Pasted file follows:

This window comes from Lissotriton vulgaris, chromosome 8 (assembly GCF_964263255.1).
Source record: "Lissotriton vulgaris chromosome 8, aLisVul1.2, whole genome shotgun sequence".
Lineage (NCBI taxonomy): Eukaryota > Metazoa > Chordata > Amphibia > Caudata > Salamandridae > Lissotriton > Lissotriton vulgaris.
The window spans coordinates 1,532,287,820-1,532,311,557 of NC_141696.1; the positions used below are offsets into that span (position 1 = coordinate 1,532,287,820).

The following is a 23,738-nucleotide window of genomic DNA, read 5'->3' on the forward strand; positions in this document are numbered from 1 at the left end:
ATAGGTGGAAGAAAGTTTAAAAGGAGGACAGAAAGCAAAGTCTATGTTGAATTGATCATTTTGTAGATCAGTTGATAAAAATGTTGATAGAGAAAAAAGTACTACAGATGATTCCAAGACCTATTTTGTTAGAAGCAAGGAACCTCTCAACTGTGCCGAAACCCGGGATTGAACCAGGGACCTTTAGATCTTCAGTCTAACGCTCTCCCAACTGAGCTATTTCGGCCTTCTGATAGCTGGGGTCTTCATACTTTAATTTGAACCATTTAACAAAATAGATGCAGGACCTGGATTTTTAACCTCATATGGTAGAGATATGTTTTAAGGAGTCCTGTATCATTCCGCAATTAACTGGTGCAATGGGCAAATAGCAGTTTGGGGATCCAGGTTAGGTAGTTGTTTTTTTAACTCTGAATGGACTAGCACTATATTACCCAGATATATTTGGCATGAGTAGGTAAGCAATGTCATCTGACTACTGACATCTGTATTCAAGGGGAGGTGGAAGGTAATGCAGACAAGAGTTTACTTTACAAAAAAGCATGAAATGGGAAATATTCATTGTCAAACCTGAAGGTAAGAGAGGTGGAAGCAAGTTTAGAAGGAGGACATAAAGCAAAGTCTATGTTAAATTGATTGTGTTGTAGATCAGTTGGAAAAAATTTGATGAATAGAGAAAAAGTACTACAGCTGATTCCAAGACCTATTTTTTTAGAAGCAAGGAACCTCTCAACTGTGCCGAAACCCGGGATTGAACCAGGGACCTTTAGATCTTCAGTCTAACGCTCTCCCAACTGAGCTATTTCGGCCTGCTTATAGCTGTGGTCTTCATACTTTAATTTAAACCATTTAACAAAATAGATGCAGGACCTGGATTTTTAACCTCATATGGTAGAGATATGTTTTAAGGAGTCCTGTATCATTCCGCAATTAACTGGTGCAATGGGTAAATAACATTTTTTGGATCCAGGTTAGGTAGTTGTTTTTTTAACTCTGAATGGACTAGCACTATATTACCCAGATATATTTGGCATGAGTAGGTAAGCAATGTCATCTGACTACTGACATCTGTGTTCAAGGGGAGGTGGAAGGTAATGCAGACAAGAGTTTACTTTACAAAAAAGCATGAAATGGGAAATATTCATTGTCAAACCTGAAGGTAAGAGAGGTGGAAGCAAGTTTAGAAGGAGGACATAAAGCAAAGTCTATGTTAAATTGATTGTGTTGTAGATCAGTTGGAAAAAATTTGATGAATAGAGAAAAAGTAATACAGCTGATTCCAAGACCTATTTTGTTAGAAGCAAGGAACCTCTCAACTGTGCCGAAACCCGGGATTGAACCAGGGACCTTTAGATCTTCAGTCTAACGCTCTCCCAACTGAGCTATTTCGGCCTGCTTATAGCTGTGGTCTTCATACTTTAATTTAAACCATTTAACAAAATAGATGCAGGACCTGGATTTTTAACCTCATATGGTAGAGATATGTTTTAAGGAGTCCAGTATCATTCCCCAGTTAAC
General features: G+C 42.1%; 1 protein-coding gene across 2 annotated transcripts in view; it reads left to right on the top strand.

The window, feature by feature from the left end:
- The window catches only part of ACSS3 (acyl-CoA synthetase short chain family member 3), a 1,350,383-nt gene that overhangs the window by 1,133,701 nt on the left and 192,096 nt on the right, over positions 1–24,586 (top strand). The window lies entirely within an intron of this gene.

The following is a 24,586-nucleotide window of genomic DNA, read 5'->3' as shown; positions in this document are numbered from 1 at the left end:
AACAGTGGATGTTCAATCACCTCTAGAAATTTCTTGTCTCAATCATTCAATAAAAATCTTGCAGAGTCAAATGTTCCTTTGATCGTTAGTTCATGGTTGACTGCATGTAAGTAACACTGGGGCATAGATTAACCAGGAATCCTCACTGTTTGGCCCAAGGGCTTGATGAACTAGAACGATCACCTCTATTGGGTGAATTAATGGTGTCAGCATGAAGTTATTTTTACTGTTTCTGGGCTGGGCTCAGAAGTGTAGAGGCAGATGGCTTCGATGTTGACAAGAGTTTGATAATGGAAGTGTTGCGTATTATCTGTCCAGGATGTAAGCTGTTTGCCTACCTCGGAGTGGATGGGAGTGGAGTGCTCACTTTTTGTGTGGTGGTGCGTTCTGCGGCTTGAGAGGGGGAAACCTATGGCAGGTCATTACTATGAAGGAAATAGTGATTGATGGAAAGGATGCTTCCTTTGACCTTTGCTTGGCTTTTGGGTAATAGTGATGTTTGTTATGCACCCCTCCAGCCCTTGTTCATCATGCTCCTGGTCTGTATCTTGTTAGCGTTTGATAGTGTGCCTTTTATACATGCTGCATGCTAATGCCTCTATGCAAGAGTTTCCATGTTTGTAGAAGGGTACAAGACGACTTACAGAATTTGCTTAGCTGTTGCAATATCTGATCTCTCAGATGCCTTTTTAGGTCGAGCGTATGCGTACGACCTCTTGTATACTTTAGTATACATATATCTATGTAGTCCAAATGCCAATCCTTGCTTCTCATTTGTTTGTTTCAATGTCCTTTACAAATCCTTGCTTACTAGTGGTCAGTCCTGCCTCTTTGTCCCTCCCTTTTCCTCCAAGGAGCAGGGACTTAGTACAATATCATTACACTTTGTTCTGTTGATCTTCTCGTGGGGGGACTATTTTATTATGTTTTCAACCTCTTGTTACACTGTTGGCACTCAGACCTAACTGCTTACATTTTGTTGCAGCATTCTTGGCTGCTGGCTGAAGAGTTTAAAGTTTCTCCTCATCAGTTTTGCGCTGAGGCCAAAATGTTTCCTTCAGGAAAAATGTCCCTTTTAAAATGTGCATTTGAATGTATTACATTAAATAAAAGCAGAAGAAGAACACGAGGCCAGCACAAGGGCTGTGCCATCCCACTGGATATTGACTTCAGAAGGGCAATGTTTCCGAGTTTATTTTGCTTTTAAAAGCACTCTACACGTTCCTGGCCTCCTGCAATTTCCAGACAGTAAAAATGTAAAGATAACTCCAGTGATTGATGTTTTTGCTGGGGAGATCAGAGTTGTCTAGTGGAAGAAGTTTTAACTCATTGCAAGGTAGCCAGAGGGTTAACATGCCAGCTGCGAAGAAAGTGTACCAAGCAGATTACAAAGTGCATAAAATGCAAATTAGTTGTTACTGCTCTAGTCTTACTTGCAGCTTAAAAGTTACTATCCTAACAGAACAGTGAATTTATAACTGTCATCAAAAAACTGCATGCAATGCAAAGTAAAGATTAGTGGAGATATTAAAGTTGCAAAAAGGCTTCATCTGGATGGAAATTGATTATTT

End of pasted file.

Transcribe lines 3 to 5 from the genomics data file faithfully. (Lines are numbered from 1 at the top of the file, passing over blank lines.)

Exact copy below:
Lineage (NCBI taxonomy): Eukaryota > Metazoa > Chordata > Amphibia > Caudata > Salamandridae > Lissotriton > Lissotriton vulgaris.
The window spans coordinates 1,532,287,820-1,532,311,557 of NC_141696.1; the positions used below are offsets into that span (position 1 = coordinate 1,532,287,820).

The following is a 23,738-nucleotide window of genomic DNA, read 5'->3' on the forward strand; positions in this document are numbered from 1 at the left end: